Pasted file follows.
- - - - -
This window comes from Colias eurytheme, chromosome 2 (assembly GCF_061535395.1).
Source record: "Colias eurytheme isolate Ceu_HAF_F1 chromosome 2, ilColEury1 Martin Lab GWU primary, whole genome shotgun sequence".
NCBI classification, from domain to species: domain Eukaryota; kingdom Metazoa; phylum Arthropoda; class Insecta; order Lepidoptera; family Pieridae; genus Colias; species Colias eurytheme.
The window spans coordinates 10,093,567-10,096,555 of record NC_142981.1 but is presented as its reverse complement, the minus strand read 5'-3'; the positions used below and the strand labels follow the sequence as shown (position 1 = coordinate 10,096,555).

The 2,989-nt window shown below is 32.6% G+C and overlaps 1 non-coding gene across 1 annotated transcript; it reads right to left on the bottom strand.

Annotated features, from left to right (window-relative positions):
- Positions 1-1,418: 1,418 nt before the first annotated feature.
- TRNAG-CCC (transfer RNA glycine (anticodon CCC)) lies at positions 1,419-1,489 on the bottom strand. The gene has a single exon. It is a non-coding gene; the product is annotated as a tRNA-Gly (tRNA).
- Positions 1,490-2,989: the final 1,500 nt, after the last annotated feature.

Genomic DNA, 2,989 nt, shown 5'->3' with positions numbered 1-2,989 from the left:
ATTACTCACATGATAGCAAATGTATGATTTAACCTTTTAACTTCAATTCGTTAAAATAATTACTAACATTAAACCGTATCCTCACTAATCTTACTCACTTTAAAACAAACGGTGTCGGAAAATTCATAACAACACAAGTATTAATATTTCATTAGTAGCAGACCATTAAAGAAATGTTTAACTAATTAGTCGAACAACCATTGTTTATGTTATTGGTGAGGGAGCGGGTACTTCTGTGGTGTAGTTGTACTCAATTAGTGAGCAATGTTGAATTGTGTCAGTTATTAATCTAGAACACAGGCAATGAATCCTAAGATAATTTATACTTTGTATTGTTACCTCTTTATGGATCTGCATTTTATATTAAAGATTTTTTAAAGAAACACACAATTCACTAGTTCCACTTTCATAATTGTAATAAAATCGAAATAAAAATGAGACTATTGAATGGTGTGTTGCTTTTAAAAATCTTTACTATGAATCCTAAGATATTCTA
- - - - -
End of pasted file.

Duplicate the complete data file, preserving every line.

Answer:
This window comes from Colias eurytheme, chromosome 2 (assembly GCF_061535395.1).
Source record: "Colias eurytheme isolate Ceu_HAF_F1 chromosome 2, ilColEury1 Martin Lab GWU primary, whole genome shotgun sequence".
NCBI classification, from domain to species: domain Eukaryota; kingdom Metazoa; phylum Arthropoda; class Insecta; order Lepidoptera; family Pieridae; genus Colias; species Colias eurytheme.
The window spans coordinates 10,093,567-10,096,555 of record NC_142981.1 but is presented as its reverse complement, the minus strand read 5'-3'; the positions used below and the strand labels follow the sequence as shown (position 1 = coordinate 10,096,555).

The 2,989-nt window shown below is 32.6% G+C and overlaps 1 non-coding gene across 1 annotated transcript; it reads right to left on the bottom strand.

Annotated features, from left to right (window-relative positions):
- Positions 1-1,418: 1,418 nt before the first annotated feature.
- TRNAG-CCC (transfer RNA glycine (anticodon CCC)) lies at positions 1,419-1,489 on the bottom strand. The gene has a single exon. It is a non-coding gene; the product is annotated as a tRNA-Gly (tRNA).
- Positions 1,490-2,989: the final 1,500 nt, after the last annotated feature.

Genomic DNA, 2,989 nt, shown 5'->3' with positions numbered 1-2,989 from the left:
ATTACTCACATGATAGCAAATGTATGATTTAACCTTTTAACTTCAATTCGTTAAAATAATTACTAACATTAAACCGTATCCTCACTAATCTTACTCACTTTAAAACAAACGGTGTCGGAAAATTCATAACAACACAAGTATTAATATTTCATTAGTAGCAGACCATTAAAGAAATGTTTAACTAATTAGTCGAACAACCATTGTTTATGTTATTGGTGAGGGAGCGGGTACTTCTGTGGTGTAGTTGTACTCAATTAGTGAGCAATGTTGAATTGTGTCAGTTATTAATCTAGAACACAGGCAATGAATCCTAAGATAATTTATACTTTGTATTGTTACCTCTTTATGGATCTGCATTTTATATTAAAGATTTTTTAAAGAAACACACAATTCACTAGTTCCACTTTCATAATTGTAATAAAATCGAAATAAAAATGAGACTATTGAATGGTGTGTTGCTTTTAAAAATCTTTACTATGAATCCTAAGATATTCTA